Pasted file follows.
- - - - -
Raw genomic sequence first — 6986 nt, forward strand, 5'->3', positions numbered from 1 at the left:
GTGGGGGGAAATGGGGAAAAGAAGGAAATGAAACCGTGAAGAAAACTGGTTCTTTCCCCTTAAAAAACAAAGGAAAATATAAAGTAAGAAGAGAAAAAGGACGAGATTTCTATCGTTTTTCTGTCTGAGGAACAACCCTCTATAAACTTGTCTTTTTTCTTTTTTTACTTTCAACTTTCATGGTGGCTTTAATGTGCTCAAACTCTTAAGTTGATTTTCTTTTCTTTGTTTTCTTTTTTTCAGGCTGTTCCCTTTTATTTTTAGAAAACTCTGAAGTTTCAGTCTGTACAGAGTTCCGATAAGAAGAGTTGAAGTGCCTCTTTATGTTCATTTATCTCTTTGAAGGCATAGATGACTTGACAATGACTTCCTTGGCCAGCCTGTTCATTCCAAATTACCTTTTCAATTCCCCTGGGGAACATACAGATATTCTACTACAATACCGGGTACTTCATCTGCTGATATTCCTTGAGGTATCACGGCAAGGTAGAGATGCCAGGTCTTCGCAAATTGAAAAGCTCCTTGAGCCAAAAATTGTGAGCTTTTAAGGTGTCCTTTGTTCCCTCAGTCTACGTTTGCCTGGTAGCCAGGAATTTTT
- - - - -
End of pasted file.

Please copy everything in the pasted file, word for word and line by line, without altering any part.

Raw genomic sequence first — 6986 nt, forward strand, 5'->3', positions numbered from 1 at the left:
GTGGGGGGAAATGGGGAAAAGAAGGAAATGAAACCGTGAAGAAAACTGGTTCTTTCCCCTTAAAAAACAAAGGAAAATATAAAGTAAGAAGAGAAAAAGGACGAGATTTCTATCGTTTTTCTGTCTGAGGAACAACCCTCTATAAACTTGTCTTTTTTCTTTTTTTACTTTCAACTTTCATGGTGGCTTTAATGTGCTCAAACTCTTAAGTTGATTTTCTTTTCTTTGTTTTCTTTTTTTCAGGCTGTTCCCTTTTATTTTTAGAAAACTCTGAAGTTTCAGTCTGTACAGAGTTCCGATAAGAAGAGTTGAAGTGCCTCTTTATGTTCATTTATCTCTTTGAAGGCATAGATGACTTGACAATGACTTCCTTGGCCAGCCTGTTCATTCCAAATTACCTTTTCAATTCCCCTGGGGAACATACAGATATTCTACTACAATACCGGGTACTTCATCTGCTGATATTCCTTGAGGTATCACGGCAAGGTAGAGATGCCAGGTCTTCGCAAATTGAAAAGCTCCTTGAGCCAAAAATTGTGAGCTTTTAAGGTGTCCTTTGTTCCCTCAGTCTACGTTTGCCTGGTAGCCAGGAATTTTT